(c) 2018 Jon L Gelman, All Rights Reserved.

Thursday, July 10, 2014

Workers’ Compensation: The Road Ahead

This article is another installment of my continuing series entitled, 'The Path to Federalization."

Historical analysis of corporate wealth provides insight as to why the Nation’s workers’ compensation, conceived as a remedial social insurance program, has become dysfunctional. The National interest that drives the program is a strong predictor of future coverage for injured workers' and their families.

Over a century ago, in 1911, the US adopted a patchwork of programs to provide benefits to injured workers in a summary fashion. While much has changed over the century, the majority of states continue with the traditional programs, although they are seriously restricted in benefit delivery.

James Surowiecki authored an article, “Moaning Moguls,” in this week’s New Yorker magazine that focuses on why the system has really changed:


“A century ago, industrial magnates played a central role in the Progressive movement, working with unions, supporting workmen’s compensation laws and laws against child labor, and often pushing for more government regulation. This wasn’t altruism; as a classic analysis by the historian James Weinstein showed, the reforms were intended to co-opt public pressure and avert more radical measures. Still, they materially improved the lives of ordinary workers. And they sprang from a pragmatic belief that the robustness of capitalism as a whole depended on wide distribution of the fruits of the system.”
“If today’s corporate kvetchers are more concerned with the state of their egos than with the state of the nation, it’s in part because their own fortunes aren't tied to those of the nation the way they once were. In the postwar years, American companies depended largely on American consumers. Globalizationhas changed that—foreign sales account for almost half the revenue of the S&P 500—as has the rise of financial services (where the most important clients are the wealthy and other corporations). The well-being of the American middle class just doesn’t matter as much to companies’ bottom lines. And there’s another change. Early in the past century, there was a true socialist movement in the United States, and in the postwar years the Soviet Union seemed to offer the possibility of a meaningful alternative to capitalism. Small wonder that the tycoons of those days were so eager to channel populist agitation into reform. Today, by contrast, corporate chieftains have little to fear, other than mildly higher taxes and the complaints of people who have read Thomas Piketty. Moguls complain about their feelings because that’s all anyone can really threaten. “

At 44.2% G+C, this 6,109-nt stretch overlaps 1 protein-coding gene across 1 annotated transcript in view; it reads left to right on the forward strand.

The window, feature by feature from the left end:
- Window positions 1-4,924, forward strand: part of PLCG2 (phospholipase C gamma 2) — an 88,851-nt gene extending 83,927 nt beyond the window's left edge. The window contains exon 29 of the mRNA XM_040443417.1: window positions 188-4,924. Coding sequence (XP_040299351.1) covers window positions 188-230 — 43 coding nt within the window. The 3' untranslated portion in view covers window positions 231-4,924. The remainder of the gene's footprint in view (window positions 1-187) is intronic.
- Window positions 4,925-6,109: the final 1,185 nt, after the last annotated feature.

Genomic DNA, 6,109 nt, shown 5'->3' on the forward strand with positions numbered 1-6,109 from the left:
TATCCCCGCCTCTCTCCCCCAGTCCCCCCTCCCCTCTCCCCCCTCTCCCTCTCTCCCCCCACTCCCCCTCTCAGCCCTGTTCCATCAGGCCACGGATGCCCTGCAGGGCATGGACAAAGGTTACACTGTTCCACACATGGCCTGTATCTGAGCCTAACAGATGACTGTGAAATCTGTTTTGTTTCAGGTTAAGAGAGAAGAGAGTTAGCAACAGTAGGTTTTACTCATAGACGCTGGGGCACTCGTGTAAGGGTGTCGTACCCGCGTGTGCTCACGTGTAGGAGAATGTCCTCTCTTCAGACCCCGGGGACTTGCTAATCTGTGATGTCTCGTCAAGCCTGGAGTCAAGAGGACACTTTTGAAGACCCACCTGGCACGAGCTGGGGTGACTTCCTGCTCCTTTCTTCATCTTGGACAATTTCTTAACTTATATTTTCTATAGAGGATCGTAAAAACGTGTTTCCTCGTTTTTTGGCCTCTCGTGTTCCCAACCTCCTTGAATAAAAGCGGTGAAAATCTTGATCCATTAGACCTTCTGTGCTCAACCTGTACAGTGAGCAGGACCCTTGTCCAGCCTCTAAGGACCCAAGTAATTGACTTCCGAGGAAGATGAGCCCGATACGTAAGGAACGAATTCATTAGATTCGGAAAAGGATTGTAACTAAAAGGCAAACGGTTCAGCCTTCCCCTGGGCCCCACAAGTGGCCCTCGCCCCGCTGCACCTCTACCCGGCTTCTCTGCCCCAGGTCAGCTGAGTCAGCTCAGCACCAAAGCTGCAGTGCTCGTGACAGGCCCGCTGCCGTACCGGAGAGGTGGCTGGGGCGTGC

As income inequality continues to fan the stalemate in Washington, there is little hope for a rescue of the nation’s ailing workers’ compensation system from extinction. Unless corporate greed yields to national interest, workers’ compensation as we now know it, will be subsumed into a program financed by taxpayers instead of consumers.

Jon L. Gelman of Wayne NJ is the author of NJ Workers’ Compensation Law (West-Thompson-Reuters) and co-author of the national treatise, Modern Workers’ Compensation Law (West-Thompson-Reuters). For over 4 decades the Law Offices of Jon L Gelman  1.973.696.7900  have been representing injured workers and their families who have suffered occupational accidents and illnesses.

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